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Flea market promises bargains

Fort Greene — which this spring will host Brooklyn’s first destination flea market — may succeed Chelsea as the new go-to place for bargain-hunting aesthetes.

The flea market, which will set up tent in the capacious Bishop Loughlin HS schoolyard in the middle of one of Brooklyn’s hottest neighborhoods, will have as many as 100 vendors, ranging from antique watch to antique furniture sellers. And for those merely content to stuff their faces and window shop, there may even be food from local restaurants.

It’s all the brainchild of Jonathan Butler, the man behind the real-estate blog, Brownstoner. Butler is not merely content to help wealthy types buy new digs in Brownstone Brooklyn; now he wants to help them furnish the house, too.

It’s the Internet mini-mogul’s debt to history. (History? How old media!)

“In my 20s, just about every weekend I went to flea markets, the 26th Street flea markets [in Manhattan] in particular,” explained Butler.

Development has since displaced or diminished those bazaars, said Butler. He thinks Brooklyn’s time has come.

And he’s tested the market. On Sept. 8, Butler held a so-called “Salvage Fest” outside of PS 11 on Waverly Avenue, during which architectural salvage vendors sold wares to hundreds of enthusiastic Brooklynites.

“Brooklyn seems a logical place for a flea market to flourish,” he said. “Space is easier to come by, and the number of creative people and people looking for a bargain all conspire to make it a good idea.”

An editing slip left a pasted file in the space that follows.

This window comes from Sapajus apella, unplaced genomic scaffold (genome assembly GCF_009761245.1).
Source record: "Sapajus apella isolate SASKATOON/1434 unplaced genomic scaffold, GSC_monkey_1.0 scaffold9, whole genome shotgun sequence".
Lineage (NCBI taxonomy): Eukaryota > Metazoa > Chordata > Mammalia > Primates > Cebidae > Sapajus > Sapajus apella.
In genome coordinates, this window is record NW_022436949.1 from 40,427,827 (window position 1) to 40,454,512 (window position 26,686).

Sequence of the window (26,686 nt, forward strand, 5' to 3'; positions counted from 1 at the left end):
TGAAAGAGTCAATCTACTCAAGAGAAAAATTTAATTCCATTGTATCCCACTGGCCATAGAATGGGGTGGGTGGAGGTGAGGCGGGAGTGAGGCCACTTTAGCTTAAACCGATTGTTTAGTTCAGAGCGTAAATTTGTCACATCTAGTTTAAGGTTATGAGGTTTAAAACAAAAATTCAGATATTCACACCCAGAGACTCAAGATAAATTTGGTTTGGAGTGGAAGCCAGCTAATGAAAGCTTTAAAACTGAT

Others agree. In the 24 hours since Butler first announced the idea on his blog, 40 vendors have contacted him, he said. The schoolyard, on Lafayette Avenue, between Clermont and Vanderbilt avenues, can hold 100 vendors.

Once the market opens, tentatively the Sunday after Easter, Butler envisions Brooklynites and wayward Manhattanites making a day of it in Fort Greene: brunching on DeKalb Avenue, and then wandering over to the flea market to check out the antiques, vintage watches and vinyl records.

At least one restaurateur is thrilled.

“I think it’s brilliant,” said Catherine Saillard, the owner of Ici, a French restaurant on DeKalb Avenue. “Anything that would be bring more people would be great.”

And those visitors might even come away with a steal.

Butler says he’s found plenty of choice items at flea markets in his time, including a good portion of his 2,000-strong vinyl collection and a George Nelson credenza. “Part of the fun is the thrill of the hunt,” he said.

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